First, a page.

Friday morning I found I ‘d been successful in avoiding the ferry rush to Mackinac Island, for I was the only passenger on board for the 8 a.m. trip. As I couldn’t check into the conference hotel until 4 p.m., I decided to do some research. I’d written a MG story eight years ago, set on Mackinac Island, and thought to revive the story by renting a bike and seeing the inland spots I’d only seen photos of. At Crack-in-the-Island, in the middle of the woods, on one in sight, the chain fell off my rental. I wasn’t too worried. You can’t really get lost for long on an island with an eight-mile circumference. Still, it took me 45 minutes to find another human, during which time I discovered that when a chain if off a bike, not only can’t you pedal forward, but you also can’t brake. Did I mention I was near the top part of the island? My 1-hour ride turned into three, but upon my return I still had an hour before conference registration, so I mingled with the other early conference folk.

From Friday, 2 p.m., until Sunday, 1:30 p.m., the SCBWI-MI writers’ conference hosted speakers like editor Arthur Levine, editor Christy Ottaviano, and agent Jodell Sadler, along with a host of Michigan speakers and writers including yours truly.

The 3 p.m. ferry was the earliest post-conference way off the island. By 4:00 I climbed into my van on the mainland. Four and a half hours and three cans of Red Bull later I pulled into our driveway.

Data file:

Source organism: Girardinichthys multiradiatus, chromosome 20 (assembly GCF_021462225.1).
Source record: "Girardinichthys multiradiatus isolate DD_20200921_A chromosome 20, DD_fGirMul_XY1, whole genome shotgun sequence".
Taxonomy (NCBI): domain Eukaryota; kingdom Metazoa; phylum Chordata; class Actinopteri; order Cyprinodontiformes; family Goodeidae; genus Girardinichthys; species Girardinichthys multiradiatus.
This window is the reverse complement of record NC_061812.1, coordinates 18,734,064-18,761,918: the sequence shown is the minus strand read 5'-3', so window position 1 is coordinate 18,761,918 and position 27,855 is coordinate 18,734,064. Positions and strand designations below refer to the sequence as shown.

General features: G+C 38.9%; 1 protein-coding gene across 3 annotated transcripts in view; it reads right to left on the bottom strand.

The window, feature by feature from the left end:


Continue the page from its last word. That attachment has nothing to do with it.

(Stay tuned for Part II of Post Writers’ Conference Weekend Evaluation, as in the actual writers part of the weekend.)

Open Air Schools — Kill Those Germs

It’s getting a bit nippy out. This reminds of Open Air Schools. The concept of these schools began a little later than the 1800’s which time period I normally research.

Open Air Schools started in Germany in the early 1900’s to help treat children suffering from tuberculosis, also known as consumption or “the white plague.” The idea behind no heat was that winter killed or froze all germs. The first school of this sort in the United States was in Providence, Rhode Island in 1908. In 1914, Dr. W.K. Kellogg joined the open air school movement in his hometown of Battle Creek, Michigan. In the year 1910 alone, 3,016 residents in Michigan died of tuberculosis.

The day in Battle Creek for the twenty-four students started with cold water showers, usually not lasting more than ten seconds. They then climbed back into their street clothing and into their wool Hudson Bay “Eskimo suits” they wore as school uniforms. They started their lessons at 9 a.m. and left the building at 4 p.m. During the day, the windows were left wide open. The children, in grades 2-5, also climbed into wool sleeping bags each day for two one-hour naps. For whatever reason, a number of the children benefited enough to healthily return to their regular classrooms.